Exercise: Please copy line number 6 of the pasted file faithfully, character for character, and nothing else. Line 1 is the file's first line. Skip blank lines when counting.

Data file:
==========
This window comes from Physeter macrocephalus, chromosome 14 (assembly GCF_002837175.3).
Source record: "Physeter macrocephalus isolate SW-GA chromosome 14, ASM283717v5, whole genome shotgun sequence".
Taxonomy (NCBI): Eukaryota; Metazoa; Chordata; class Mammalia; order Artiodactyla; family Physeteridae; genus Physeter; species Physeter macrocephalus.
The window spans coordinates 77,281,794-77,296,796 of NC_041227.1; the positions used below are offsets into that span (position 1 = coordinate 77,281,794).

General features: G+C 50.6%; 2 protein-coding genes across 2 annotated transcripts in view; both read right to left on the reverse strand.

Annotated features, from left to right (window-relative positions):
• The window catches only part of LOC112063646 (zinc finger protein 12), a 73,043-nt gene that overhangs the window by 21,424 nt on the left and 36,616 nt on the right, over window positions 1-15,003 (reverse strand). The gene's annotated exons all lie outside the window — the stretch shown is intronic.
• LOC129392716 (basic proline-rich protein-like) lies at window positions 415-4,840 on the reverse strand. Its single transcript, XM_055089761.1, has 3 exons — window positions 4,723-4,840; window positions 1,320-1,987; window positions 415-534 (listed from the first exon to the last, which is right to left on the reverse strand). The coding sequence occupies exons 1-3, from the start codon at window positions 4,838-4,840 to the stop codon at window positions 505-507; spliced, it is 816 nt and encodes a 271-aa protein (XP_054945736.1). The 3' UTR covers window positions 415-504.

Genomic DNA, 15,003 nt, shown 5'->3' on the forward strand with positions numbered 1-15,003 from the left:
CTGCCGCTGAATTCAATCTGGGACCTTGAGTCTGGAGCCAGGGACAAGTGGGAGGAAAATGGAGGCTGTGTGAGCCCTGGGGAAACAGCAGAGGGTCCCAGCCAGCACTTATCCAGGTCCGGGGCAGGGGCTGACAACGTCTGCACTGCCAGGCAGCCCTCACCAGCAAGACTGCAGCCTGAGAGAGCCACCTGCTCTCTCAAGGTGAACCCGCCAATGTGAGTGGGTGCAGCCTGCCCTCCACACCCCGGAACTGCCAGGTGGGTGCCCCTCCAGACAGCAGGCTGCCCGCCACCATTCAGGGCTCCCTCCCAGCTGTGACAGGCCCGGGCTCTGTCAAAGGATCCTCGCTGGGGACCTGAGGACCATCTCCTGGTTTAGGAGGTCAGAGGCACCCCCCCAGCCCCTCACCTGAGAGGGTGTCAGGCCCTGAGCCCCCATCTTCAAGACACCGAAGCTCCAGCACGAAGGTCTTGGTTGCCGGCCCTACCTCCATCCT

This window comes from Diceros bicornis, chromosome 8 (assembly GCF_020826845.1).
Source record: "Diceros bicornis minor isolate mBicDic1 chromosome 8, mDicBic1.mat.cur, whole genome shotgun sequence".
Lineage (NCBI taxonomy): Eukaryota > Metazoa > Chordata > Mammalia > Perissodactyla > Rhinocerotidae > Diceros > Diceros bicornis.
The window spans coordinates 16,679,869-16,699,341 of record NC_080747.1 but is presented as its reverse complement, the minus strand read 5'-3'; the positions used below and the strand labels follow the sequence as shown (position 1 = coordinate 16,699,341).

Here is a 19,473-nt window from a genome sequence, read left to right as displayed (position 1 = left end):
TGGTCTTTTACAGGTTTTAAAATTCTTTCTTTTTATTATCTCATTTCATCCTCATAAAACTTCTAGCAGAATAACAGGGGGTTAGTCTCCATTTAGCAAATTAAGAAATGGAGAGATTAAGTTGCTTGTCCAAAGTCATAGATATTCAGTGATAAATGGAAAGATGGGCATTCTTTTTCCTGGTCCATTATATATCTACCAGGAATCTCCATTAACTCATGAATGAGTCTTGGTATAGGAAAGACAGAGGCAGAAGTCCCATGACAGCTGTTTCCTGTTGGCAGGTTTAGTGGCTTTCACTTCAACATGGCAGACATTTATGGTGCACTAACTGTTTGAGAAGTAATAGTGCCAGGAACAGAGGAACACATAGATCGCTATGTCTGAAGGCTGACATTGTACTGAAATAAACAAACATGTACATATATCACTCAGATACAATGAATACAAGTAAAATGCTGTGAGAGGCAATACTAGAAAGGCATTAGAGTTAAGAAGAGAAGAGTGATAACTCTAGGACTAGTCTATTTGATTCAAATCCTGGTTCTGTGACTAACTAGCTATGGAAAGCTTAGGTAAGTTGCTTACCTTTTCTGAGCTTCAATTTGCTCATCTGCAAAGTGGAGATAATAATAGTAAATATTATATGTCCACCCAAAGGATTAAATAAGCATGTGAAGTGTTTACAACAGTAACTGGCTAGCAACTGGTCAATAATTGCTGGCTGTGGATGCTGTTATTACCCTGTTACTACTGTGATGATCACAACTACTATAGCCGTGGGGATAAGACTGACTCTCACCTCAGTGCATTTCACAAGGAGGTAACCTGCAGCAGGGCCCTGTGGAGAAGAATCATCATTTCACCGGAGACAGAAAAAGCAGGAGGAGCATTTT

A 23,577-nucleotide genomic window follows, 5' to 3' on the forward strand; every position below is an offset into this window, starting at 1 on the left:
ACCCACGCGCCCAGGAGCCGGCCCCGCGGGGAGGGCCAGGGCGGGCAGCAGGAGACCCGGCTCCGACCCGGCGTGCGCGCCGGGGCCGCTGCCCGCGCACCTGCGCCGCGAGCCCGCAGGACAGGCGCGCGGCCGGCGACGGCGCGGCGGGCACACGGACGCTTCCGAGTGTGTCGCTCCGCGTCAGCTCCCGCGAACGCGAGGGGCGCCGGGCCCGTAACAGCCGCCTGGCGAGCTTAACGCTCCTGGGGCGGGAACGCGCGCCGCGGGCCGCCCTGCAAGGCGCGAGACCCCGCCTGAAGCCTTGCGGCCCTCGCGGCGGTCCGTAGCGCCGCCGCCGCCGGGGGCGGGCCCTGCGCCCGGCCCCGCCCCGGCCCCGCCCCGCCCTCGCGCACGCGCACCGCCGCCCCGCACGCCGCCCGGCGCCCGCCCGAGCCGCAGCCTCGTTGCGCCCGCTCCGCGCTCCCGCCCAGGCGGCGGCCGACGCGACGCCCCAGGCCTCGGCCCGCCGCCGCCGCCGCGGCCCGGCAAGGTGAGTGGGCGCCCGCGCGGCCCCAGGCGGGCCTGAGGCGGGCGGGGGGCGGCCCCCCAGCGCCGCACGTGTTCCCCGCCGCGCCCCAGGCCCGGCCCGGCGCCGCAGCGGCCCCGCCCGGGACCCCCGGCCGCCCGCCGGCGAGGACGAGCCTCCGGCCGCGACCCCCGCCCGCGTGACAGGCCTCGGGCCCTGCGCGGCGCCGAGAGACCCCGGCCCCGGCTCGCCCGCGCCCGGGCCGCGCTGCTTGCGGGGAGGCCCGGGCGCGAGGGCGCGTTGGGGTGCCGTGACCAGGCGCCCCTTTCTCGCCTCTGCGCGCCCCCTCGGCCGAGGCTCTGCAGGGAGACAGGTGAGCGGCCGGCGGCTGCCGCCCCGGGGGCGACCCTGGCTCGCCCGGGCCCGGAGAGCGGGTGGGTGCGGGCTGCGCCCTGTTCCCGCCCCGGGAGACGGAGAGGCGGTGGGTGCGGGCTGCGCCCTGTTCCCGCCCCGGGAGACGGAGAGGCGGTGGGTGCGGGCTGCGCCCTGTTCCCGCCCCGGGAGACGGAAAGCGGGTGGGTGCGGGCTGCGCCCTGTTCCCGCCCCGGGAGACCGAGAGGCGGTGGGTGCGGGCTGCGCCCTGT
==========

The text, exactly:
Annotated features, from left to right (window-relative positions):